Sir Adrian is expected to say changes are needed to close a basic skills gap which has been emerging over recent years.

The review is likely to address issues such as whether further education in Wales provides the kind of education and training people need for the jobs of the future.

Sir Adrian has said:
How do we ensure that in school, in colleges, 14 onwards, we have the kind of opportunities which will engage learners, all learners, regardless of ability and ambition, to ensure that we overcome the significant underachievement and we have the skills the economy needs, that employers need in order to take Wales forward? ...There was a need for "fairly radical change"
But he said there were also policies such as the Welsh baccalaureate that were proving successful and could be developed more strongly.

Sir Adrian was asked to lead the review into the further education sector by the assembly government, which had already identified the need to give consideration to the extent to which colleges should specialise and the focus on employability skills.

This review is crucial to education and training in Wales, and hopefully its recommendations provide the radical changes that need to be made.
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But what must be mentioned at this point is that Sir Adrian is also a salaried member of the Welsh Assembly Government's Management Board which handles the day-to-day running of the Civil Service departments of the Welsh Assembly Government. He possesses no executive powers on the board and is there only to advise - so not as independent as we are led to believe.
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We'll have to hope that it's not a case of, 'Let's all stand and sing hymn numbers 14 to 18 - as long as it's from the same hymn sheet.'

Monday, 10 December 2007

Congratulations to Joe and Enzo Calzaghe

Congratulations to the Calzaghe family. Joe Calzaghe has been awarded BBC Sports Personality of the Year, and his father Enzo Calzaghe was named Coach of the Year. This year there was no doubt as to why he should be the winner.

Calzaghe, the world super-middleweight champion, is undefeated in 44 fights, including a superb win over Mikkel Kessler in November.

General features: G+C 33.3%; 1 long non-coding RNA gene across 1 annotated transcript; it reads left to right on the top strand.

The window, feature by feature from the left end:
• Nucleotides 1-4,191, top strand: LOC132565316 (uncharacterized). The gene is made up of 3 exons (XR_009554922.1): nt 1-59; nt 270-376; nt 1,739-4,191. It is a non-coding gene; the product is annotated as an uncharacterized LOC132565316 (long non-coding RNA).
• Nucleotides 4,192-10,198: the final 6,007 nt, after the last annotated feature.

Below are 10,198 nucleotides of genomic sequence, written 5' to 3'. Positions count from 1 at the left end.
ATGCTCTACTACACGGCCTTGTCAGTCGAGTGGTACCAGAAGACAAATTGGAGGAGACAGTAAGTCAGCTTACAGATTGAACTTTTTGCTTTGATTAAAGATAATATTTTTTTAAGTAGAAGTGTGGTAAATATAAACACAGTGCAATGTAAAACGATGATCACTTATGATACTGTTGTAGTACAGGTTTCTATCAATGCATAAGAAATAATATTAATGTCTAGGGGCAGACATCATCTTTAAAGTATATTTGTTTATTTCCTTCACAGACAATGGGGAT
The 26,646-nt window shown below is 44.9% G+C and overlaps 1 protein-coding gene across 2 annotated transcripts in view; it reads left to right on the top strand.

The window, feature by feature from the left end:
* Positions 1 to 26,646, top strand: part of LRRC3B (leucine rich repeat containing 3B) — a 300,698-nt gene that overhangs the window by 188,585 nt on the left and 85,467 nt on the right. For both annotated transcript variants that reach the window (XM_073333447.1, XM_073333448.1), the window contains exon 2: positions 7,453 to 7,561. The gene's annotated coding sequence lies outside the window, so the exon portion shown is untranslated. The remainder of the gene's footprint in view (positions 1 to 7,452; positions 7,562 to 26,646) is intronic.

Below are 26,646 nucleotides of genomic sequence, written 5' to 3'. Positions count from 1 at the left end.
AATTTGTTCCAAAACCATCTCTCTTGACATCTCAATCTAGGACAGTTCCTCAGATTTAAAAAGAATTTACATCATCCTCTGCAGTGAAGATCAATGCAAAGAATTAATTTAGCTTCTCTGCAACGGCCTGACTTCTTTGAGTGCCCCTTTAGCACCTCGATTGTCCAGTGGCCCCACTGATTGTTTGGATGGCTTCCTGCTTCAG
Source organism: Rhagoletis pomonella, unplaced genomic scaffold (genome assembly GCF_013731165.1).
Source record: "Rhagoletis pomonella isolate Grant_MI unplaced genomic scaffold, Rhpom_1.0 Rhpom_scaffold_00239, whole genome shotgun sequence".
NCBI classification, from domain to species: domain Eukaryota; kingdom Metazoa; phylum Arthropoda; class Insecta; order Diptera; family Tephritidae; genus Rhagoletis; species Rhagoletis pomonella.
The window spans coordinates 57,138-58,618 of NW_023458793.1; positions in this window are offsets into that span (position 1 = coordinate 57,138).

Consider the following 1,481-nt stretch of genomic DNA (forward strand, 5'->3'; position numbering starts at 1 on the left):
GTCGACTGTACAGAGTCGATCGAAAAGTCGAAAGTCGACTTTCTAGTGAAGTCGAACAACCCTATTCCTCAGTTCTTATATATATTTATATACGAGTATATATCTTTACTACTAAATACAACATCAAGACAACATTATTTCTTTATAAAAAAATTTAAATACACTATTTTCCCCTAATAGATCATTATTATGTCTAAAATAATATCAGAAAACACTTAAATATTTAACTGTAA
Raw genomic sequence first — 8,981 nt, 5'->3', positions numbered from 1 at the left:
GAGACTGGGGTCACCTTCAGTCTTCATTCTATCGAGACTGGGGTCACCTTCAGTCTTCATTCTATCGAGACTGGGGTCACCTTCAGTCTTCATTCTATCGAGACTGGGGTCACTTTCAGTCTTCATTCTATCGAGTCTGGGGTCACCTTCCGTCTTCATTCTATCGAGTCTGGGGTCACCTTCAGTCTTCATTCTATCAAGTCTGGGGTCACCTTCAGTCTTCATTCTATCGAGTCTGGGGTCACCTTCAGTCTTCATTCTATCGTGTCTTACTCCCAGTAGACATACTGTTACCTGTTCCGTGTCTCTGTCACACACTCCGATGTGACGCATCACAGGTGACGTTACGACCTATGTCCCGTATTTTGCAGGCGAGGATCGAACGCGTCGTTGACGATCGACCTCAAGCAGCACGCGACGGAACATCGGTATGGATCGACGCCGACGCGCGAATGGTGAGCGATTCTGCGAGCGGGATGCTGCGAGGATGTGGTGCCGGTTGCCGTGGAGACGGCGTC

Update: Promoter Frank Warren is confident of closing a deal for new BBC Sports Personality of the Year, Joe Calzaghe to fight American Bernard Hopkins in 2008.

Friday, 7 December 2007

Former Assembly Members - Where are they now?

The journalist Matt Withers (Wales on Sunday) has recently been posting on the goings on of ex-Assembly Members.

To date, he's let readers of his blog know what is going on in the lives of former Culture Minister Alun Pugh, former Deputy Presiding Officer John Marek, and former back bencher Denise Idris Jones, who all lost their seats at the last Assembly election. I'm hoping that this will be an entire series that Matt is working on.

Being an ever helpful person, I've listed below all known ex-Assembly Members and wonder if anyone out there can assist Matt and I in our quest to find out more about our former members.

You will note that I haven't included David Davies MP, David Jones MP, Alun Michael MP and Dafydd Wigley as we all know what they've been doing since departure, due to media coverage. Alternatively, I've included Glyn Davies in the list even though regular readers of Welsh blogs will undoubtedly know what Glyn is up to. In fact, it is probably far easier to list what Glyn is not up to, as the man is a one-man army when it comes to 'projects'.

Fomer Assembly Members
(thanks to Wikipedia)

Conservative

Glyn Davies
(now President of the Campaign for the Protection of Rural Wales, and prospective parliamentary candidate for Montgomeryshire)
Lisa Francis
(now studying tourism at Aberystwyth University)
Laura Anne Jones
(now campaigning to top the Welsh Conservative European list for Wales, and supposedly marketing Champagne)
Rod Richards
Peter Rogers
(stood as an Independent in Ynys Môn for the National Assembly for Wales elections in 2007)

Labour

Ron Davies
(now Chief Executive Officer of VALREC)
Tamsin Dunwoody
Richard Edwards
Sue Essex
(currently heading a WAG investigation into affordable housing. Rumoured to be joining the board of the Institute of Welsh Affairs.)
Delyth Evans
Christine Gwyther
(now a Member of the the Pembrokeshire Coast National Park Authority)
Alison Halford
(joined the Conservatives in 2006. Wrote a book about her time at the Assembly, 'Leeks from the Backbenches')
Tom Middlehurst
Catherine Thomas
(now heading the Wales Women's National Coalition)

Liberal Democrat

Christine Humphreys
(now teaching Welsh part-time at Bangor University, and President of the Welsh Liberal Democrats)

Plaid Cymru

Cynog Dafis
(Soon after the elections in 2003, he announced his candidacy for Presidency of the party, but lost to Dafydd Iwan. Now retired to enjoy his life, and also sits on the steering committee for the All-Wales Convention)
Geraint Davies
(returned to his pharmacy practice)
Janet Davies
(retired from mainstream politics, but still involved in Plaid in her area. Has also joined the ranks of respected ex-politicians whose expertise will be called on to assist invarious reviews)
Brian Hancock
(went back to running his own business)
Pauline Jarman
(Returned to being a Rhondda Cynon Taf Councillor)
Owen John Thomas
(still active in Plaid in Cardiff)

I've tagged Bethan Jenkins AM, Alun Cairns AM, Peter Black AM and Huw Lewis AM, together with the BBC Political Editors Betsan Powys and Vaughan Roderick in the hope that either they or one of their staff can help.

Please let us know what you, or even they are doing now. We're curious and would like to know.

Wednesday, 5 December 2007

Education: When do we start to point the finger?

The BBC reported today on a worldwide survey that has revealed teenagers in Wales are falling behind other countries in basic education.